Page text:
Backcountry Skiing May Be An Alternative For Seniors.

Backcountry can be a destination for seniors, especially with new equipment. Credit: Paul Foy
Backcountry can be a destination for seniors, especially with new lightweight equipment.
Credit: Paul Foy

It’s getting crowded on the slopes. Lift lines can be agonizingly long, the runs denuded of soft powder. You’re looking over a shoulder trying to avoid getting clobbered by someone else. Is that any way for an older skier to enjoy the sport?

Maybe it’s time to venture into backcountry. Equipment on display at the recent Outdoor Retailer Show in Salt Lake City had plenty of boots that walk naturally and bindings that free the heel for backcountry travel. Skis are easier to turn in many categories and are lighter on the foot.

Nearly every major ski brand is offering equipment that can do double duty at resorts and off-piste. Technology advances (and some lifts) are leading skiers into the wild or the resort’s side country. One problem is that backcountry bindings didn’t always stand up to a more aggressive style of resort skiing on hard snow and in moguls. But that is changing. The new binding systems, like Marker’s Kingpin or Fritschi Diamir’s Viper, are designed to close the gap.

Dynafit has long been the backcountry leader in ski equipment, but others are catching up with beefier versions of its classic pin binding, which allows skiers to naturally flex their legs for cross-country travel.

With its patent expired, Dynafit’s basic design has been widely copied with variations making it safer for less forgiving resort slopes. The company has beefed-up versions of the pin binding for safer boot retention, a critical feature for the hybrid ski category.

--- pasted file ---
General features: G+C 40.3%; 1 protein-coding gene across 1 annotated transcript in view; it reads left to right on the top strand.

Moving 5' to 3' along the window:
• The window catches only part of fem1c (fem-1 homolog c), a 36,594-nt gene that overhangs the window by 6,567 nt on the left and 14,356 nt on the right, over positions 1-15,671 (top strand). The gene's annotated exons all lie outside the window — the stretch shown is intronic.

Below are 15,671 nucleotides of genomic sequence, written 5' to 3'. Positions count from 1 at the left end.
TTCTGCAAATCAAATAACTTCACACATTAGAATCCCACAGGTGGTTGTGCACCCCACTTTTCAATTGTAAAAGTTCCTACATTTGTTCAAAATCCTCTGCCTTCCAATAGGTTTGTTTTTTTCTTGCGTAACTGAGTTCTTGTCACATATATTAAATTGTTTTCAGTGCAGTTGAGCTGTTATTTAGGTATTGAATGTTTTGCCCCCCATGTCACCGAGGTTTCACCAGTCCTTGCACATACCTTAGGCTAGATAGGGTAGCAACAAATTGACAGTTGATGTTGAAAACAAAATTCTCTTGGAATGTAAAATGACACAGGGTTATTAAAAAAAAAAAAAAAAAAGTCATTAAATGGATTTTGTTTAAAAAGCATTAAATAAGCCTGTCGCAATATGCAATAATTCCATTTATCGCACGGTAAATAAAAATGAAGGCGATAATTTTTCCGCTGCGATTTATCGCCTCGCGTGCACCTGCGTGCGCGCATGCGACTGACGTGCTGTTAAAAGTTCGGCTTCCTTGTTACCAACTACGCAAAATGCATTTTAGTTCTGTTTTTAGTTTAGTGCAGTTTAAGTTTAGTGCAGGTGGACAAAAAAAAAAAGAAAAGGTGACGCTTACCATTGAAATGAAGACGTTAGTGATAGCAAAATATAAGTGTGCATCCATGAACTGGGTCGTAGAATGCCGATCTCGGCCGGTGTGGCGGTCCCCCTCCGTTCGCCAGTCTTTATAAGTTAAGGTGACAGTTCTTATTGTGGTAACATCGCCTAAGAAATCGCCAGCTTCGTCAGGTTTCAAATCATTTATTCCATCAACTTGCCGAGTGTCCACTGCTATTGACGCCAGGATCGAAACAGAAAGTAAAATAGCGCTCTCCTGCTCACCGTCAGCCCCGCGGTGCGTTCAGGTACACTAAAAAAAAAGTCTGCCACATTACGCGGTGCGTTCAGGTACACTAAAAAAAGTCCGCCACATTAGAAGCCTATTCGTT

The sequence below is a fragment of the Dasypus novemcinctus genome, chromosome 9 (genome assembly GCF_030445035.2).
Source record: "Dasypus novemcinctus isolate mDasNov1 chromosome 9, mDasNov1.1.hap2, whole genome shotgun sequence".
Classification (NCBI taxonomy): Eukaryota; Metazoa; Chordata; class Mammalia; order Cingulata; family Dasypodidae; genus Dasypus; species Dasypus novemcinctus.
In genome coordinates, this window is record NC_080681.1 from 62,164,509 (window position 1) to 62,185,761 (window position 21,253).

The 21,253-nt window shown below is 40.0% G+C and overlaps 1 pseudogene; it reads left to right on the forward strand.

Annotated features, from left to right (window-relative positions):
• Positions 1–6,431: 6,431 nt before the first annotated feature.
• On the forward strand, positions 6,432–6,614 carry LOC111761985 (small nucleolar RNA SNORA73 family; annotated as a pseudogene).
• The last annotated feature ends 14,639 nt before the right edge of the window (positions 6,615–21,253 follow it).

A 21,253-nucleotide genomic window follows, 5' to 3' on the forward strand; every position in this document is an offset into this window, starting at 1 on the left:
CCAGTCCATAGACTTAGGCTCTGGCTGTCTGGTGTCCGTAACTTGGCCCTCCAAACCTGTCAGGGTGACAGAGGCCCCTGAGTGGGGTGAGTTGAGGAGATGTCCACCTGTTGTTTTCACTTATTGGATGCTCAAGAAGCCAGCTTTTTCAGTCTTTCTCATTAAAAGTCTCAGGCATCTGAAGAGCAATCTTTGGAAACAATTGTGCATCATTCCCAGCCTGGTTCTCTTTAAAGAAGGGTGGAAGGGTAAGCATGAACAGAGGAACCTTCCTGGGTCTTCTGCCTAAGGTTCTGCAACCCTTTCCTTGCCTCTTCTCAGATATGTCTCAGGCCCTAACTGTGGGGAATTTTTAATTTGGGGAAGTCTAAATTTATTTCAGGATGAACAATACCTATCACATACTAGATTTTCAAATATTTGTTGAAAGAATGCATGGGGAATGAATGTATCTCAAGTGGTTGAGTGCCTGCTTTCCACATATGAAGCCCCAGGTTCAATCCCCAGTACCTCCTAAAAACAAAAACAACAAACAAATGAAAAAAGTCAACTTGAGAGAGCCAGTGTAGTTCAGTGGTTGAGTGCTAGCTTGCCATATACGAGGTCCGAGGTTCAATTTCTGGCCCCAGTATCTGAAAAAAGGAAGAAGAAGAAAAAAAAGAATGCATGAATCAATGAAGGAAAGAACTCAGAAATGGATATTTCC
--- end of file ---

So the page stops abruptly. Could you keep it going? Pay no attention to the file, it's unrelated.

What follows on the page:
Backcountry skiers also need mohair or synthetic climbing skins that stick to the bottom of a ski, giving a skier traction to move uphill or cover distance easy. They peel off quickly for the downhill run.

Alternatively, Voile sells a touring ski that comes with traction scales embedded in the base. The so-called Vector ski glides with a grip on flat or gently rising terrain.

There’s a big safety concern for backcountry travel, addressed by another category of equipment. Anyone venturing deep into mountain wilderness needs avalanche training, a beacon to transmit their position under snow, a probe to find and a shovel to dig out a ski buddy.

First-timers can aim for gentle slopes, away from avalanche zones, or in resort side country cleared of dangers. But navigating backcountry terrain can be tricky. Earlier this winter in Utah, safety experts triggered deep avalanches from hundreds of yards away, just by stomping on their skis.

If you are looking for a new challenge, learning about and gearing up for backcountry skiing might be your next one.


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